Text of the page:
It would be possible to ramp up this funding by a factor of two or three with the intent of replacing patent-supported research. This direct funding would have the advantage that all results would be fully available to researchers and the general public, since that would be a condition of the funding. Representative Dennis Kucinich introduced a bill along these lines a few years ago.
At this point we don't have to decide the best alternative to patent-supported research for prescription drugs. What we have to do is to get the debate started. The Centers for Medicare and Medicaid Research project that we will spend almost $4 trillion on prescription drugs over the next decade. This is almost $10,000 for every man, woman and child in the country. It's long past time that we did some serious thinking to ensure that we are getting good value for this money. The Sanders prize fund bill is an important step in this direction.
January 28th, 2014
In the State of the Union address tonight, President Obama is going to call for a national minimum wage of $10.10. Then in their response ...
January 21st, 2014
My New Year's Day op-ed in the New York Times seems to have kickstarted a discussion about how to make Obamacare better. I hope you ...
December 18th, 2013
This morning it was announced by the Library of Congress and the National Film Preservation Board that my first film, 'Roger & Me', has been ...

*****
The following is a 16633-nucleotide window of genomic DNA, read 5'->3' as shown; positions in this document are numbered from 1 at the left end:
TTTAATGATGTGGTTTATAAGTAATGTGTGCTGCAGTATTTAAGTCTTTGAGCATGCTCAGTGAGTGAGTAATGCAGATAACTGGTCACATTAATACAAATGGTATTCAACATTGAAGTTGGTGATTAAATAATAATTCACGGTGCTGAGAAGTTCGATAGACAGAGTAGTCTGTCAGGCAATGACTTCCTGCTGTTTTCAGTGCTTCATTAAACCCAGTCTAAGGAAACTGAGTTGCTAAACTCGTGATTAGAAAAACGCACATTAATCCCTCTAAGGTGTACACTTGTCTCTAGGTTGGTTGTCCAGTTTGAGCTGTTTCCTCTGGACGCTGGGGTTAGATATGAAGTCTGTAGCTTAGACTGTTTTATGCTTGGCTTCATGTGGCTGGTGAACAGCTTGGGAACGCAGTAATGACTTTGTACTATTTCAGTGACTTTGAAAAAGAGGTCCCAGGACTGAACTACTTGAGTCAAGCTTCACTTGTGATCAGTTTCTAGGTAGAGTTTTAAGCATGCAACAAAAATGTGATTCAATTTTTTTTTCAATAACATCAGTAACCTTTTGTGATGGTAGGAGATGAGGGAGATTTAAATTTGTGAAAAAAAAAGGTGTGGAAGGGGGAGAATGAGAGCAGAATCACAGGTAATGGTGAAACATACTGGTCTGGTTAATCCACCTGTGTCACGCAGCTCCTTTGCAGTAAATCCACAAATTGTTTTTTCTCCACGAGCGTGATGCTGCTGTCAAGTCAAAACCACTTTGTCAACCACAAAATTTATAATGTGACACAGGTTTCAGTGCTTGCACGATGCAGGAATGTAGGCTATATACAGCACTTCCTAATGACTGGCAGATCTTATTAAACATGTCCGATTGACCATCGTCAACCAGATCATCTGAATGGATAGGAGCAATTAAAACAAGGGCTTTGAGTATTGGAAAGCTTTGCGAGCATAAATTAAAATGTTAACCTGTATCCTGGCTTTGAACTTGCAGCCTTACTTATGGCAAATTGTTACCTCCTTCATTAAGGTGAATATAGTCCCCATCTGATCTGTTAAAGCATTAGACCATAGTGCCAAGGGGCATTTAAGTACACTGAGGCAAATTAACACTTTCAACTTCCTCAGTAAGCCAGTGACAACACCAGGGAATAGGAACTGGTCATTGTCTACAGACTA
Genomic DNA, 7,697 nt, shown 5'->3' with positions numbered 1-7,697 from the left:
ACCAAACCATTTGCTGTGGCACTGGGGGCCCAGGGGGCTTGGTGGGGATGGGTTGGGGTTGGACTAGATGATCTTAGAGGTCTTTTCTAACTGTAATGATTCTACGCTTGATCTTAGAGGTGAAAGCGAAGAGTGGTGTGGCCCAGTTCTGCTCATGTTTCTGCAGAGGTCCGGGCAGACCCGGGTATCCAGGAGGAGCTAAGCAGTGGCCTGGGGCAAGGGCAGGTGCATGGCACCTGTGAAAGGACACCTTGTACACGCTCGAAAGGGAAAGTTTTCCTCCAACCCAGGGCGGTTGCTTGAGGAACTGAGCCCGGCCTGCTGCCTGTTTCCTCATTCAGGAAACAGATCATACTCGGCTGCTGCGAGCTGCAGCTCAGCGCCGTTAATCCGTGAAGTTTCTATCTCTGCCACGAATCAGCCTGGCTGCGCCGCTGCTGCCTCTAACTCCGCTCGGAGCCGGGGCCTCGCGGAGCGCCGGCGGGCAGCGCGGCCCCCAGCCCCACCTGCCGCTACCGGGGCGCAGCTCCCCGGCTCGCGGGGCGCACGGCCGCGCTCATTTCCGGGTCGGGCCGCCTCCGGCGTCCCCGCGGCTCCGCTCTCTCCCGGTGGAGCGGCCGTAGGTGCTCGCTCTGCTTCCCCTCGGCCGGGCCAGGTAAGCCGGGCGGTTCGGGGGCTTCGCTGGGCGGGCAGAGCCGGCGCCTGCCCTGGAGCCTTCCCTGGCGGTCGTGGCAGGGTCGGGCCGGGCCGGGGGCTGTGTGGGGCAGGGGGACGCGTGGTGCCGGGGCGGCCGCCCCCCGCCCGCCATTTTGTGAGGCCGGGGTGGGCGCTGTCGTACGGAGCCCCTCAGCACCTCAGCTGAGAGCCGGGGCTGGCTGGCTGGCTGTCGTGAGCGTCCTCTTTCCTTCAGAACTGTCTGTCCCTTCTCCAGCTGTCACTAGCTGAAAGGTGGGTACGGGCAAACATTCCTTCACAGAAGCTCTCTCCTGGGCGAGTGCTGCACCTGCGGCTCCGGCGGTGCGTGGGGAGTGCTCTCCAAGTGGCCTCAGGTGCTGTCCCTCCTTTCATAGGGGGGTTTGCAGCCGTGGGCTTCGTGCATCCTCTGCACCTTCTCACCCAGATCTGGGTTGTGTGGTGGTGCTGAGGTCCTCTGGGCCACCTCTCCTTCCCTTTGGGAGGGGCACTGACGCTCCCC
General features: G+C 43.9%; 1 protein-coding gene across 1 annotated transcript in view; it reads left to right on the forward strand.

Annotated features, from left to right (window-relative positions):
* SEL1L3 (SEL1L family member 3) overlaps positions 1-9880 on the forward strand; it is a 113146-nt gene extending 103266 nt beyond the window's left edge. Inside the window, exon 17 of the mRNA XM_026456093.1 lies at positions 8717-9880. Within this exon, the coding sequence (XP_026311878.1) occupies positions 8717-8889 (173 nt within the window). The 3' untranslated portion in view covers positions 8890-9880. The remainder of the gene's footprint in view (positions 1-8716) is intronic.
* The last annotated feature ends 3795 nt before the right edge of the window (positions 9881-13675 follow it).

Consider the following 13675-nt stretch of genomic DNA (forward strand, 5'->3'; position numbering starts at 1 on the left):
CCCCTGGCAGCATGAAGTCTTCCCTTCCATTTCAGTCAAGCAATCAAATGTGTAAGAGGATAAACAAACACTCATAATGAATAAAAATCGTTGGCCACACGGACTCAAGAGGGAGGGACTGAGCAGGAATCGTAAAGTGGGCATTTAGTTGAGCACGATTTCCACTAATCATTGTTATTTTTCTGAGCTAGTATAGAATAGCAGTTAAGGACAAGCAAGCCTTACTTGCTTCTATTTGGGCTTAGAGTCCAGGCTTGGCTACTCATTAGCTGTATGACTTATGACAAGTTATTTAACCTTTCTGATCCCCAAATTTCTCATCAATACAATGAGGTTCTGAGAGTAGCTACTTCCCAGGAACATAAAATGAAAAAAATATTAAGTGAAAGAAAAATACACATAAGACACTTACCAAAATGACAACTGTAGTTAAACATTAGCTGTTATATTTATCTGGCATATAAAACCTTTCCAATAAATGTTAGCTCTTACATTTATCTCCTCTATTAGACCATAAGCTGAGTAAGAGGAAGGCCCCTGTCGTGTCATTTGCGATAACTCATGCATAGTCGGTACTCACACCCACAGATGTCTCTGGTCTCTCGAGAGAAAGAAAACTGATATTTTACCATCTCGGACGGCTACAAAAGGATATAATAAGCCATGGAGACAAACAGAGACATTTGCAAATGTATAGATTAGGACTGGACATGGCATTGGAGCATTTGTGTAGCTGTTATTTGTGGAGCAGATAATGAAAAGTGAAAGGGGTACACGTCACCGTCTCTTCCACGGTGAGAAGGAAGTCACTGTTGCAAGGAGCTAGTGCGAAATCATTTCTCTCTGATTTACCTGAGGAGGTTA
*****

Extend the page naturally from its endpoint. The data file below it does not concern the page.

December 14th, 2013
[View the story "Michael Moore Tweets on Eve of Newtown Anniversay" on Storify]
November 9th, 2013
Click here for this week's full schedule for the State Theatre and Bijou by the Bay in Traverse City, Michigan. The day has arrived. For ...
September 10th, 2013
[View the story "John Kerry's Accidental Diplomacy" on Storify]
July 30th, 2013
Today Bradley Manning was convicted on 20 of 22 counts, including violating the Espionage Act, releasing classified information and disobeying orders. That's the bad news. ...
September 11th, 2010
OpenMike 9/11/10 Michael Moore's daily blog I am opposed to the building of the "mosque" two blocks from Ground Zero. I want it built on ...
December 14th, 2010
Yesterday, in the Westminster Magistrates Court in London, the lawyers for WikiLeaks co-founder Julian Assange presented to the judge a document from me stating that ...
May 12th, 2011
"The Nazis killed tens of MILLIONS. They got a trial. Why? Because we're not like them. We're Americans. We roll different." – Michael Moore in ...
November 22nd, 2011
This past weekend I participated in a four-hour meeting of Occupy Wall Street activists whose job it is to come up with the vision and ...
September 22nd, 2011
I encourage everyone I know to never travel to Georgia, never buy anything made in Georgia, to never do business in Georgia. I will ask ...
December 16th, 2010
Dear Swedish Government: Hi there -- or as you all say, Hallå! You know, all of us here in the U.S. love your country. Your ...
November 2nd, 2010
This letter contains (almost) no criticisms of how the Democrats have brought this day of reckoning upon themselves. That -- and where to go from ...